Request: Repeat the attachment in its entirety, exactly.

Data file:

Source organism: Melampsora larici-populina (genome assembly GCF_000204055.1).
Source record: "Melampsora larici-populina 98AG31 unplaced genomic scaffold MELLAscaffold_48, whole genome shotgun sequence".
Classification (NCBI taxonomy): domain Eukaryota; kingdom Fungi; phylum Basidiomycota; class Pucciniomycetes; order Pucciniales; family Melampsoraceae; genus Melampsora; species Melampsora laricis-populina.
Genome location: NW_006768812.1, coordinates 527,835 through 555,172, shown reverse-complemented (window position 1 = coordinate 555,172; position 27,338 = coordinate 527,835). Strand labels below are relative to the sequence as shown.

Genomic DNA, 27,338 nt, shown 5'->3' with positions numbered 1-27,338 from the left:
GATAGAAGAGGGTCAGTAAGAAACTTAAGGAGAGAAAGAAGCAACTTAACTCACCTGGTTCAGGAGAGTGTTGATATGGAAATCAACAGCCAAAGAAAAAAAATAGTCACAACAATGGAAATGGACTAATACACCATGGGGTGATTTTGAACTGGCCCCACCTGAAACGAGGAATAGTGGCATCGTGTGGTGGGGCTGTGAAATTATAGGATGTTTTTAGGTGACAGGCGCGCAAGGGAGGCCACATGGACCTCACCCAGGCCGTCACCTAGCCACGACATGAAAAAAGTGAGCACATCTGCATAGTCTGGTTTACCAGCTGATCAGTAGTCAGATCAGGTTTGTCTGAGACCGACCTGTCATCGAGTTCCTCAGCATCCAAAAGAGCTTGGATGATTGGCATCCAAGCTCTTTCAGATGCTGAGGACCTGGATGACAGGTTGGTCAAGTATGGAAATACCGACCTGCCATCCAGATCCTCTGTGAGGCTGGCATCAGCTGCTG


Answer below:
Source organism: Melampsora larici-populina (genome assembly GCF_000204055.1).
Source record: "Melampsora larici-populina 98AG31 unplaced genomic scaffold MELLAscaffold_48, whole genome shotgun sequence".
Classification (NCBI taxonomy): domain Eukaryota; kingdom Fungi; phylum Basidiomycota; class Pucciniomycetes; order Pucciniales; family Melampsoraceae; genus Melampsora; species Melampsora laricis-populina.
Genome location: NW_006768812.1, coordinates 527,835 through 555,172, shown reverse-complemented (window position 1 = coordinate 555,172; position 27,338 = coordinate 527,835). Strand labels below are relative to the sequence as shown.

Genomic DNA, 27,338 nt, shown 5'->3' with positions numbered 1-27,338 from the left:
GATAGAAGAGGGTCAGTAAGAAACTTAAGGAGAGAAAGAAGCAACTTAACTCACCTGGTTCAGGAGAGTGTTGATATGGAAATCAACAGCCAAAGAAAAAAAATAGTCACAACAATGGAAATGGACTAATACACCATGGGGTGATTTTGAACTGGCCCCACCTGAAACGAGGAATAGTGGCATCGTGTGGTGGGGCTGTGAAATTATAGGATGTTTTTAGGTGACAGGCGCGCAAGGGAGGCCACATGGACCTCACCCAGGCCGTCACCTAGCCACGACATGAAAAAAGTGAGCACATCTGCATAGTCTGGTTTACCAGCTGATCAGTAGTCAGATCAGGTTTGTCTGAGACCGACCTGTCATCGAGTTCCTCAGCATCCAAAAGAGCTTGGATGATTGGCATCCAAGCTCTTTCAGATGCTGAGGACCTGGATGACAGGTTGGTCAAGTATGGAAATACCGACCTGCCATCCAGATCCTCTGTGAGGCTGGCATCAGCTGCTG